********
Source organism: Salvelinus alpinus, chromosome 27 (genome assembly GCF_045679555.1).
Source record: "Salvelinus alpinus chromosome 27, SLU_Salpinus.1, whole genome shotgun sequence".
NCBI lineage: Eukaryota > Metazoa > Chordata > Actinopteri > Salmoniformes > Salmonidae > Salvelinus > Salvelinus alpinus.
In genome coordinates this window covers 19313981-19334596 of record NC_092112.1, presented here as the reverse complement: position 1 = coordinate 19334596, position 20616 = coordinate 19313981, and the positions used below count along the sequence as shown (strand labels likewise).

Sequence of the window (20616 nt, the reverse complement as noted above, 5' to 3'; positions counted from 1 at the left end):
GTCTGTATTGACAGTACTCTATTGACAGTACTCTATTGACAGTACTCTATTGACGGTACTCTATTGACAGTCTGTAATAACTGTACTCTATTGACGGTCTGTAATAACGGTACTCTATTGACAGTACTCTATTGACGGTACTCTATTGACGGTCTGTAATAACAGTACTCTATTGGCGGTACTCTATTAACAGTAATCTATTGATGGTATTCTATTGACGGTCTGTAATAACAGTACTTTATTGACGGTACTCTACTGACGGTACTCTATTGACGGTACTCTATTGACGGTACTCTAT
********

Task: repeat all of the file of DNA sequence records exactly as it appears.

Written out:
Source organism: Salvelinus alpinus, chromosome 27 (genome assembly GCF_045679555.1).
Source record: "Salvelinus alpinus chromosome 27, SLU_Salpinus.1, whole genome shotgun sequence".
NCBI lineage: Eukaryota > Metazoa > Chordata > Actinopteri > Salmoniformes > Salmonidae > Salvelinus > Salvelinus alpinus.
In genome coordinates this window covers 19313981-19334596 of record NC_092112.1, presented here as the reverse complement: position 1 = coordinate 19334596, position 20616 = coordinate 19313981, and the positions used below count along the sequence as shown (strand labels likewise).

Sequence of the window (20616 nt, the reverse complement as noted above, 5' to 3'; positions counted from 1 at the left end):
GTCTGTATTGACAGTACTCTATTGACAGTACTCTATTGACAGTACTCTATTGACGGTACTCTATTGACAGTCTGTAATAACTGTACTCTATTGACGGTCTGTAATAACGGTACTCTATTGACAGTACTCTATTGACGGTACTCTATTGACGGTCTGTAATAACAGTACTCTATTGGCGGTACTCTATTAACAGTAATCTATTGATGGTATTCTATTGACGGTCTGTAATAACAGTACTTTATTGACGGTACTCTACTGACGGTACTCTATTGACGGTACTCTATTGACGGTACTCTAT